The Culture Gap at Camp David

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Yasser Arafat's call for reinforcements Friday confirmed — as if any confirmation was necessary — that the Camp David talks are an uphill battle. The Palestinian leader invited members of opposition groups who had opposed the Oslo Peace process to join him for consultations inside the sequestered compound, citing a need to canvass a wider body of Palestinian opinion. TIME.com phoned West Bank correspondent Jamil Hamad in Bethlehem to assess the latest developments.

Why has Yasser Arafat invited Palestinian opposition leaders for a meeting at Camp David?

I think this is a tactical move aimed at showing the Americans and Israelis that Arafat is not alone in this battle of negotiations. It gives him more cover to oppose or refuse the Israeli and American proposals if he doesn't like them. If he's given what he wants, you can be sure he's not going to consult these opposition figures.

Doesn't including groups that were opposed to the Oslo Accord in the first place make it even more difficult for Arafat to make a deal?

Yes, it could be dangerous because in the long run he could find himself besieged by these factions. Even they're pretty insignificant on the Palestinian street, they can throw mud at Arafat and turn public opinion against him. But the real opposition about which he has to be concerned — Hamas, Islamic Jihad and to a lesser extent the Popular Front — are staying away from Camp David. And these groups can embarrass Arafat by continuing to attack Israeli targets.

Do you expect the Camp David talks to produce a final agreement?

I personally doubt that very much. At most, they might agree on a declaration of principles, with no fixed timetable, which will mean very little on a practical level. Both sides, right now, are incapable of reaching an agreement — especially on Jerusalem.

This is something the Americans don't seem to understand. There's a real culture gap between the Americans, the Israelis and the Palestinians. None of them really understands the other two. For example, that deal to sell radar to China that Barak withdrew a few days ago — the fact that they'd even made that deal without taking account of American reaction is proof that the Israelis don't really understand America.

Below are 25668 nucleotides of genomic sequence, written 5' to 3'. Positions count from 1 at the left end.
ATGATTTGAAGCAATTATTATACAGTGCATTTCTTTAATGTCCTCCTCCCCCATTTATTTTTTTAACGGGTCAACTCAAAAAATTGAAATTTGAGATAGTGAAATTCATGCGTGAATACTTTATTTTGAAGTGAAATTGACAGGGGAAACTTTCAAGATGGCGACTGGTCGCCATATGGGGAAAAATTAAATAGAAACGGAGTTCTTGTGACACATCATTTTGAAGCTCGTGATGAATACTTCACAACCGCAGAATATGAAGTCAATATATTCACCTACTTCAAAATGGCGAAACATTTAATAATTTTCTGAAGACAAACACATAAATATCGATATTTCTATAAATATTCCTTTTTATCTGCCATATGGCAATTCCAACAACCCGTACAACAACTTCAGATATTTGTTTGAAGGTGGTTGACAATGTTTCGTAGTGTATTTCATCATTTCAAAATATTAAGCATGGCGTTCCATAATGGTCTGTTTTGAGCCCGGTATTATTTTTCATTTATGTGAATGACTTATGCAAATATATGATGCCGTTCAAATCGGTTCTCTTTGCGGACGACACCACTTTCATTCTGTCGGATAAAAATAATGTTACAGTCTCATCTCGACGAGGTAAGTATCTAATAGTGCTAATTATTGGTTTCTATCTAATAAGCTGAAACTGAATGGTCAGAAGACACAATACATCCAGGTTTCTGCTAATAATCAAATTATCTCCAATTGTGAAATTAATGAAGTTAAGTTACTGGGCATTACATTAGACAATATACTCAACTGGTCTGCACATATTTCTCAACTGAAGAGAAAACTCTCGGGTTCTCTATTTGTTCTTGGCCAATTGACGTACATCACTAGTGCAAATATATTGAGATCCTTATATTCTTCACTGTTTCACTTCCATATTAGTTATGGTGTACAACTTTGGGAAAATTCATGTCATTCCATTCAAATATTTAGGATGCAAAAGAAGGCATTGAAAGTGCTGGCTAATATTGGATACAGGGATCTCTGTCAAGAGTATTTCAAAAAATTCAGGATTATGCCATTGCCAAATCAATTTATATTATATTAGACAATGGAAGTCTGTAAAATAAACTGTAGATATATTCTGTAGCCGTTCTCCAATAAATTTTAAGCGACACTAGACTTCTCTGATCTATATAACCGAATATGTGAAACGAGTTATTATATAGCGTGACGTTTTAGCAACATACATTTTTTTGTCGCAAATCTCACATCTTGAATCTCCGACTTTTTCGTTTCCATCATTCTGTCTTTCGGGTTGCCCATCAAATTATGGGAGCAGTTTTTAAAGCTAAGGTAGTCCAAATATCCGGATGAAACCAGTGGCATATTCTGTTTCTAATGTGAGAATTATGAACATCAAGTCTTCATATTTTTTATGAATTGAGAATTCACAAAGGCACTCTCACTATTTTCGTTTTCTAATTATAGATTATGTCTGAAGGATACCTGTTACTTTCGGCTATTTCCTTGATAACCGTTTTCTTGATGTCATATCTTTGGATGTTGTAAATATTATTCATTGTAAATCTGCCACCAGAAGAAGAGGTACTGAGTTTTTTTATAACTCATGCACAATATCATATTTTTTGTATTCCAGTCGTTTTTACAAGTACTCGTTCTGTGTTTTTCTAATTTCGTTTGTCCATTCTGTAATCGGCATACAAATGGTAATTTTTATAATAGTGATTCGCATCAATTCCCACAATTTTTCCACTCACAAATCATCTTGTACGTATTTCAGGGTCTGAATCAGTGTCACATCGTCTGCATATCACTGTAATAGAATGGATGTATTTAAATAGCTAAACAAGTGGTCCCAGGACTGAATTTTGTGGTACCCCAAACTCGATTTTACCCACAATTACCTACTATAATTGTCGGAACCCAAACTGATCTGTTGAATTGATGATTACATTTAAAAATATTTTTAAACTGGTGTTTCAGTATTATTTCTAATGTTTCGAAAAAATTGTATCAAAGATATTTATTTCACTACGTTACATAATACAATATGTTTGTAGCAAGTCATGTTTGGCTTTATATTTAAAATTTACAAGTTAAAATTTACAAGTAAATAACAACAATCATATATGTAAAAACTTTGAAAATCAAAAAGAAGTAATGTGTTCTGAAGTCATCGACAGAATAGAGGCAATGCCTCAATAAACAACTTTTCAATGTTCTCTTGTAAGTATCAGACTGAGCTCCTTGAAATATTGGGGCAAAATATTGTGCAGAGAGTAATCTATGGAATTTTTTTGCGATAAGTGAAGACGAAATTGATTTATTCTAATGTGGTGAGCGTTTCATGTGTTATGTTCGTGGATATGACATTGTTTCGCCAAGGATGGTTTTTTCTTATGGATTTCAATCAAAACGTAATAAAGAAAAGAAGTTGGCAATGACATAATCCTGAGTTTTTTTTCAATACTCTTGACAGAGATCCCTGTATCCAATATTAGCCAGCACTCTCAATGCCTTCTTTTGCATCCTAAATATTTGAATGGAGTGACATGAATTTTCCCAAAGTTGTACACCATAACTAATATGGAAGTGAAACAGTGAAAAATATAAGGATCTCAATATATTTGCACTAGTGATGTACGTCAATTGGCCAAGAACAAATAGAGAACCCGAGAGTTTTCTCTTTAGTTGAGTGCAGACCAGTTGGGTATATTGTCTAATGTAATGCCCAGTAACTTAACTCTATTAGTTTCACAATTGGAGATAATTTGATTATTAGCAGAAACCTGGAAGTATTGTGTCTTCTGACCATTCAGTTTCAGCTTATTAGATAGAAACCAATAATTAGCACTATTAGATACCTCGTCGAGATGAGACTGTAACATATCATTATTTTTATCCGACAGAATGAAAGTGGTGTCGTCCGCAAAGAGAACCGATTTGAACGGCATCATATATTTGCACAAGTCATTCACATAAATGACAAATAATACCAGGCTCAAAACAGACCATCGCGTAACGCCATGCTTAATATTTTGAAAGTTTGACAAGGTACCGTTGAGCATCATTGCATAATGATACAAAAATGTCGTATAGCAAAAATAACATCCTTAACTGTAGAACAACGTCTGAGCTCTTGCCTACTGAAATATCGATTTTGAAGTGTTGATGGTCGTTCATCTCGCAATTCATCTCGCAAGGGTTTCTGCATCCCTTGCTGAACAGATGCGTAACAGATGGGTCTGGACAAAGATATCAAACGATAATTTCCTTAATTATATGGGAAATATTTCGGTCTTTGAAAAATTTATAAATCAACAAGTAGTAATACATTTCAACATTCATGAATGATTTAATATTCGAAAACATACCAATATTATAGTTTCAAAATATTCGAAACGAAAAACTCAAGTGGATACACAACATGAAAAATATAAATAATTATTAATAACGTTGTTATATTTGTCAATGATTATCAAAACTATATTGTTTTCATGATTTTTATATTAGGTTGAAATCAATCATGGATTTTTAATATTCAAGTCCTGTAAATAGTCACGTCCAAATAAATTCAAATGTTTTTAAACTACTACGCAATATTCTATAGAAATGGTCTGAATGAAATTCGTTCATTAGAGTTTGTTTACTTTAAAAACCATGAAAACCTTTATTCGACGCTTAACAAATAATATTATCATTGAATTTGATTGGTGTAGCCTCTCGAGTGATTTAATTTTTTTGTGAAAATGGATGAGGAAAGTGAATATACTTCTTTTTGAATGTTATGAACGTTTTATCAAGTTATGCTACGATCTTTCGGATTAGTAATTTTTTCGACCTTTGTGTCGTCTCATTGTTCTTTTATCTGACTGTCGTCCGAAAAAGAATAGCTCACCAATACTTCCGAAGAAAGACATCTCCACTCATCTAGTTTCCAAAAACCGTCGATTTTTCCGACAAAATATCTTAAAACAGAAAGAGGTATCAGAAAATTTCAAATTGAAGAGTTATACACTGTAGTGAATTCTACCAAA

And the Palestinians simply don't understand the Israelis. They see them either as all-powerful and able to do anything, or otherwise as easily defeated. There's no objective, realistic approach to Israel. For example, when Barak has problems with parties leaving his coalition, they see it either as a plot or as a sign that Barak counts for nothing. They don't understand the political culture of Israel, of a democracy. Of course they're going to disagree with Israel's positions on Jerusalem, for example, but they haven't made it their business to try and understand why Barak can't make any compromises on Jerusalem.

And the Israelis' understanding of Palestinians is still stuck in a kind of 19th-century "Lawrence of Arabia" mold. They look down on them. And just as the Palestinians don't understand Israel's attachment to Jerusalem, nor do the Israelis and Americans understand why Arafat cannot give up Jerusalem. The Americans think of it simply as property, or land. They haven't grasped what Jerusalem means in the minds and hearts of Palestinians — as Arabs and Muslims it represents something extremely powerful. In the same way, the Palestinians have failed to understand the emotional significance of the city for Jews, and why Barak can't move an inch on Jerusalem. And this is the basic problem. There's very little mutual understanding among the parties at the talks — they talk past one another.